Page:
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Subject: Re: A New Approach to Draw Detection by Move Repetition in Computer Ches

Author: Christophe Theron

Date: 16:56:27 07/30/04

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On July 29, 2004 at 18:01:34, Uri Blass wrote:

>On July 29, 2004 at 17:34:11, Christophe Theron wrote:
>
>>On July 29, 2004 at 14:07:10, Robert Hyatt wrote:
>>
>>>On July 29, 2004 at 06:26:52, Gian-Carlo Pascutto wrote:
>>>
>>>>http://arxiv.org/ftp/cs/papers/0406/0406038.pdf
>>>>
>>>>I stumbled onto this when doing a search for Axon.
>>>>Not seen it mentioned here yet.
>>>>
>>>>They also have a paper about hashing out which I can't
>>>>download.
>>>>
>>>>--
>>>>GCP
>>>
>>>
>>>Doesn't strike me as particularly interesting.  IE it almost seems that they
>>>don't realize that most programs store positions in a repetition list as 64 bit
>>>Zobrist integers...
>>
>>
>>
>>Actually I think it might be interesting.
>>
>>Recently, when I was rewriting the core of the Chess Tiger engine, I realized
>>that I could get even more speed by not computing the hash keys during the
>>quiescence search for example.
>>
>>In my case, it would have meant some more changes in the engine and the way I do
>>QSearch. But for some programs, it could be interesting.
>
>I think that the interesting improvements are not small linear improvement in
>speed.
>
>>
>>The problem then is how do you check for repetitions?
>>
>>If you allow checks and escape from checks in your QSearch, and if you actually
>>extend them in some way, you have to detect repetitions.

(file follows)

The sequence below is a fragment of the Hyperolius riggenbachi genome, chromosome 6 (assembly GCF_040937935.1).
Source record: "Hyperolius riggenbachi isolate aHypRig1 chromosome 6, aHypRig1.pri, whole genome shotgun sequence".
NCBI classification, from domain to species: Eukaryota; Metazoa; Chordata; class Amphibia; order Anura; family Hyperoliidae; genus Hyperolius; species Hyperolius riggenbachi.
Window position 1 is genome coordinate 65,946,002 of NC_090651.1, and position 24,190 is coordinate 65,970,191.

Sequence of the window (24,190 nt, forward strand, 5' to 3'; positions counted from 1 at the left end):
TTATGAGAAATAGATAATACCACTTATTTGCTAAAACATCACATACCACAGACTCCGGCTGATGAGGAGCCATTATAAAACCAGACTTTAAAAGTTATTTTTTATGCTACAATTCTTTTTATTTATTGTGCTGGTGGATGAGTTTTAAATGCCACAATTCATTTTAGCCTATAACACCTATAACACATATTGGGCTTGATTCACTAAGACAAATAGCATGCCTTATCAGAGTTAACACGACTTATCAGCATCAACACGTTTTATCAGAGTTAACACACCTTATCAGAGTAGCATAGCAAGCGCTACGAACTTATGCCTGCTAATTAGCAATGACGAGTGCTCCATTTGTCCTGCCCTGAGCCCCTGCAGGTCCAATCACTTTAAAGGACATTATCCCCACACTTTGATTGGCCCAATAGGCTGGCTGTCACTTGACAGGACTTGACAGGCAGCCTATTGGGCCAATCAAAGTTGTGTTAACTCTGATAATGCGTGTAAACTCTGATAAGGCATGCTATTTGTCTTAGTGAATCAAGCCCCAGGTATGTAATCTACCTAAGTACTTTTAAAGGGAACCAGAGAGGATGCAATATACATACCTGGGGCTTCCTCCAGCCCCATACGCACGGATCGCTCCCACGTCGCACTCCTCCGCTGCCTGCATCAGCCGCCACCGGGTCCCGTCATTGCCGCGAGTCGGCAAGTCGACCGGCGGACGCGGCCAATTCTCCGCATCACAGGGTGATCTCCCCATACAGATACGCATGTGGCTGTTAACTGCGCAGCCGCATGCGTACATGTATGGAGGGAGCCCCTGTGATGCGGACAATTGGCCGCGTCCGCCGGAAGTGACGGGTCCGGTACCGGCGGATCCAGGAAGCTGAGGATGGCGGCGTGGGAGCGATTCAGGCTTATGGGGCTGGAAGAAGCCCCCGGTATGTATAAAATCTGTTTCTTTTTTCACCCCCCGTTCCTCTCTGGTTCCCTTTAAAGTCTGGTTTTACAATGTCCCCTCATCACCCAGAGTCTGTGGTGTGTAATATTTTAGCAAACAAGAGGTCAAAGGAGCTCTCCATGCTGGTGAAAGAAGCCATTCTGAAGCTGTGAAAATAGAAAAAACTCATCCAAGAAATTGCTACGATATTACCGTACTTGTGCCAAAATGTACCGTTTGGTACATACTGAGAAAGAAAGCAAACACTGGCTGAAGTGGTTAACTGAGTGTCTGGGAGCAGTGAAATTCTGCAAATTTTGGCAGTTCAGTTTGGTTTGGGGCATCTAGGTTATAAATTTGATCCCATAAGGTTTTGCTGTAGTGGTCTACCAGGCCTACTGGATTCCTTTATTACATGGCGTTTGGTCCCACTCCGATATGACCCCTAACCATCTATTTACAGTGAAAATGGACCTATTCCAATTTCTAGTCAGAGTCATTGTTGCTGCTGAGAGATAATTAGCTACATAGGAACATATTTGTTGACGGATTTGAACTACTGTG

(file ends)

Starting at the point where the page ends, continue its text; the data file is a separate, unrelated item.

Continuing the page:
>>
>>So a lightweight, hash key free, repetitions detector is a must in this case.
>>
>>It could also be interesting for people who want to write a very small chess
>>program for portable units.
>>
>>But I think there is a better method than the one given in the paper. I would
>>use an array of integers, one per piece on the board. The array starts filled
>>with 0. Every time a piece is moved I would add the move vector to the integer
>>in the array.
>
>I do not understand
>Does the array has 64 integers?



No. It has 32 integers, one per piece. Actually you only need one per non-pawn
(because pawn moves are always irreversible, so you do not need to take pawn
moves into account). So you could do it with 16 integers if you assume that the
total of pieces (non-pawns) including promoted ones will never exceed 8 per
side.




>>A repetition is detected when all the array is filled with 0 (nul vectors). It
>>is possible to use a "master vector" that receives all the individual vectors
>>after every move. One has to check the whole array only when the master vector
>>is nul, otherwise there cannot be a repetition.
>
>I do not understand but I remember something that sound similiar that was used
>in the past in tscp.
>
>The idea is to detect repetition if the empty squares are the same.
>Of course the empty squares can be the same without repetition and it caused
>bugs in  tscp but the idea can still be used by detecting no repetition if the
>empty squares are not the same and only if the empty squares are the same(not
>something that happens often) to do more expensive check for repetition.
>
>I do not think that all these ideas can help because calculating the hash key
>after every move is cheap and I think that the only case when something
>different than hash can help is if you want to have a function to detect if
>repetition in the next move is possible(you can often use the history to find
>that it is impossible).
>
>Uri



In my case it would have helped, because my rewritten QSearch was very fast and
computing the hash key started to represent a significant percentage of the time
spent in the QSearch (maybe 20% of it).



    Christophe



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